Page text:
Played five, won five – the India juggernaut rolled on easier than a snowball in an avalanche, with Ireland the latest team to come under the unstoppable storm raging on at this ICC Cricket World Cup 2015.
Needing a win to ensure top spot in Pool B, India stopped Ireland at 259 all out in 49 overs on a batting beauty, with the batsmen then cruising home with consummate ease in Hamilton to help MS Dhoni join Clive Lloyd, and beat Sourav Ganguly, on second in the list of most consecutive wins as captain in the World Cup with nine. Ireland now need to beat Pakistan, in what promises to be a humdinger, in their final group match to ensure qualification to the quarterfinals.
Shikhar Dhawan and Rohit Sharma put on the highest opening partnership for India in World Cups, allying for 174 runs in just 23.2 overs, and with the match won by then, Dhawan marched on to his second hundred in this CWC 2015, with Virat Kohli getting in a bit more batting practice at the other end as India coasted to the target with 13.1 overs to spare.
It might have been a bit different, though, had Ireland hung on to their catches early on. Dhawan was dropped twice, both off John Mooney's bowling; first, by the bowler himself off a drive hit back at him, and then by the skipper William Porterfield, who could not hang on to a diving effort at point.
Dhawan made them pay for that miss, and how, with a step up by a few gears after the Batting Powerplay, to move closer to his hundred. Both batsmen played their patented shots, while clearing the short boundaries with ease as well, and once they got going there was little Ireland could do to stop them.
Rohit finally fell to Stuart Thompson in over number 24, chopping one on, but that did not stop the Dhawan, charge, with the left-hander helping himself to an eighth ODI hundred, in just 84 balls, and fell immediately after to Thompson, but by then the match was well and truly done.
Earlier, the India opening bowlers got tonked in the first ten overs for the first time at this World Cup, but the spinners, led by R Ashwin, tied them in knots to reclaim the bowling dominance and with it restrict Ireland to a never-gonnabe-enough score.
With first spot in Pool B in sight, India went in with the same XI from the last game, and the intensity, the drive and the want to make it five wins out of five in this CWC was right up there, even if Ireland got off to a rollicking start courtesy William Porterfield and Paul Stirling.
Mohammad Shami and Umesh Yadav struggled to adjust to the New Zealand conditions to start with, bowling way too short and asking for trouble with the short boundaries.
Ireland zoomed to 60/0 after the 10 Powerplay overs, and MS Dhoni, understanding the need to take the pace off the ball, brought in Ashwin. That changed the course of the innings completely, with Ashwin (10-1-38-2), bowling well, keeping it nice and slow, bringing out his repertoire of variations and halting the Ireland run flow considerably.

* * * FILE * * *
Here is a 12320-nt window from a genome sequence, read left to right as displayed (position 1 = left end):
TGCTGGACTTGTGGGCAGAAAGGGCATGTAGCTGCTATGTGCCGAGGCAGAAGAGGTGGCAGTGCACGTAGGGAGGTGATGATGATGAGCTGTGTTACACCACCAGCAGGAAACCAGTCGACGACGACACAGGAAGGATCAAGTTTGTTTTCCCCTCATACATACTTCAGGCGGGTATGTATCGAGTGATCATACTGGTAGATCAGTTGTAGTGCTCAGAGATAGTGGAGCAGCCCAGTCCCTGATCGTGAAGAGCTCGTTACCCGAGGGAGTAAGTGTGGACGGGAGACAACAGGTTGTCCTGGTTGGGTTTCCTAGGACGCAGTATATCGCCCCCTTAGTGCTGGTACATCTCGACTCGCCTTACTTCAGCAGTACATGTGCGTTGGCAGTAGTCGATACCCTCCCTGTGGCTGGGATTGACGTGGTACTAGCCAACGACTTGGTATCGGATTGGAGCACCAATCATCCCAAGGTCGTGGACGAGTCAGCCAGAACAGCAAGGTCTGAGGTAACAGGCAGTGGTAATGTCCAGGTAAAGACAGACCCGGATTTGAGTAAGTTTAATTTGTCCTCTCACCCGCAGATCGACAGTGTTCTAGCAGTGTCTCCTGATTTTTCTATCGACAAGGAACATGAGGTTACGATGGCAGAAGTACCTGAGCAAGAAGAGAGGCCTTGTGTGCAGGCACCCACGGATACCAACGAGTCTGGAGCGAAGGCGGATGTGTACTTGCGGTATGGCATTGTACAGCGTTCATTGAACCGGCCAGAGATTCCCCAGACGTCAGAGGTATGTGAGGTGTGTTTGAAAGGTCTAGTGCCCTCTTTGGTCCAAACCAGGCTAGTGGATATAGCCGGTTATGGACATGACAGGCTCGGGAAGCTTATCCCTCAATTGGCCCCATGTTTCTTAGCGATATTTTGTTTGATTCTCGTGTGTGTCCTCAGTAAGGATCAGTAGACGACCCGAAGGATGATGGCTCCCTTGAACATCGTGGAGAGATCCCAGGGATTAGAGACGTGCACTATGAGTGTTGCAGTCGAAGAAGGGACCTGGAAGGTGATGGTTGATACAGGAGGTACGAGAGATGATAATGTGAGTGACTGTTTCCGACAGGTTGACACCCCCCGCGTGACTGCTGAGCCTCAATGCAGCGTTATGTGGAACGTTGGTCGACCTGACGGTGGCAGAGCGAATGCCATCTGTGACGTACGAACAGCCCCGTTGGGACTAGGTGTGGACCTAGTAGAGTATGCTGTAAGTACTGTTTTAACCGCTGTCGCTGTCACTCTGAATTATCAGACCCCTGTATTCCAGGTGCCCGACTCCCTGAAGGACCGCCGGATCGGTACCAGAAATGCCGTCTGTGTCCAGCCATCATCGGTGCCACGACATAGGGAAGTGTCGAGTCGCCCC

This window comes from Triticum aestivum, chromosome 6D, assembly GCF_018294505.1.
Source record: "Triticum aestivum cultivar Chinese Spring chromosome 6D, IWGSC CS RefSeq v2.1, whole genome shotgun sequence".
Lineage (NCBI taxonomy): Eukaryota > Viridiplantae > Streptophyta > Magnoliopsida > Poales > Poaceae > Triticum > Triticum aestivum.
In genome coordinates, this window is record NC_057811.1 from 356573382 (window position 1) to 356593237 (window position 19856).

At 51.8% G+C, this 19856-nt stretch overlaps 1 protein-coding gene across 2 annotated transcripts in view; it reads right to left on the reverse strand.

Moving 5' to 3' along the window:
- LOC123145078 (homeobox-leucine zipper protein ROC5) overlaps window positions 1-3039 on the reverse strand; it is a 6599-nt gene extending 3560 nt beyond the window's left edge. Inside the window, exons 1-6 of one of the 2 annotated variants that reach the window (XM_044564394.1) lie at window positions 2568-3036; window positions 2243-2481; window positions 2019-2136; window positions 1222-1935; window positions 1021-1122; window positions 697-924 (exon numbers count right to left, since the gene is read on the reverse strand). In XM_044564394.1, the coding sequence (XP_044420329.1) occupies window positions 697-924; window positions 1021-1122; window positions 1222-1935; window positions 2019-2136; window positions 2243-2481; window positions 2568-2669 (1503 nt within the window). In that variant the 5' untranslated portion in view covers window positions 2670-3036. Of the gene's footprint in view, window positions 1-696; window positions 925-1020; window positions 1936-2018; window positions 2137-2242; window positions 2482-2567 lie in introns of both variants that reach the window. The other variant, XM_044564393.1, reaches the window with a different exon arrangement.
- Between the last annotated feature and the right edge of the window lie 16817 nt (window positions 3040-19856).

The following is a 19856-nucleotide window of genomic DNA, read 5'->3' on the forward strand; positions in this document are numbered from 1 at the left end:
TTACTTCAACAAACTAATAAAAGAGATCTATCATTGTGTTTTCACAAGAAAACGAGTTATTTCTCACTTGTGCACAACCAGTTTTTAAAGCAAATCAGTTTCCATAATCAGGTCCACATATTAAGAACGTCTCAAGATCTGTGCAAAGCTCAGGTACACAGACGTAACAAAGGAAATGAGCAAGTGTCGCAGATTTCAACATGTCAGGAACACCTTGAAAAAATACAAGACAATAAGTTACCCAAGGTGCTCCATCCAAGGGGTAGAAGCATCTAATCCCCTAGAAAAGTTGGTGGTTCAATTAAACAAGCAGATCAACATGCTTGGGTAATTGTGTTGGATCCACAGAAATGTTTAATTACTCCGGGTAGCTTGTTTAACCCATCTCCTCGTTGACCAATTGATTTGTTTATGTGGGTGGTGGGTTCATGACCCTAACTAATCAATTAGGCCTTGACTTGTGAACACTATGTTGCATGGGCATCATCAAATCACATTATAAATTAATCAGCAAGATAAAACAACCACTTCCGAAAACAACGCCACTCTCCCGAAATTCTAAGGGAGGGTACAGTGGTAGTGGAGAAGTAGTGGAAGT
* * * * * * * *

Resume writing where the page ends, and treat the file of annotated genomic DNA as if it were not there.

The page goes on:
The result of that was an inevitable wicket, with Stirling (42, 41b, 4x4, 2x6) holing out in the deep to give Ashwin a deserved wicket, while Ed Joyce, the centurion from the last game against Zimbabwe, fell soon after, castled by a quicker one by Suresh Raina, who bowled his entire quota of 10 overs for just 40 runs.
Porterfield and Niall O'Brien started the innings-rebuild with a 53 run partnership, which took 14 overs, but the skipper was sent back by Mohit Sharma. However, the Ireland momentum only picked up after the wicket of Porterfield (67, 93b, 5x4, 1x6) as Andrew Balbirnie came in and allied for a quickfire 61 in 7.4 overs with Niall O'Brien.
Niall O'Brien (75, 75b, 7x4, 3x6) was the aggressor in the partnership, taking the spinners and the faster bowlers on to great effect to keep Ireland on track for a score near 300, which would have been just about par on this wicket.
However, India knew it was about picking up wickets, and even if Ireland scored 41 runs in the Batting Powerplay (35-40 overs), they also picked up a couple of wickets – that of Balbirnie (24, 24b, 3x4) and the dangerous Kevin O'Brien, who fell to Ashwin, off the final ball of his 10 overs, and Shami respectively in the space of four deliveries.
Gary Wilson, another danger man, also came and went quickly, with all Irish hopes pinned on Niall O'Brien. However, Shami ensured there would be no slam-bang in the final overs from him, as the batsman picked out Umesh Yadav at square-leg, which pretty much ended Ireland's charge, with India going on to bowl their opponents out, and with it creating a record of doing just that for five consecutive games for the first time in their history.
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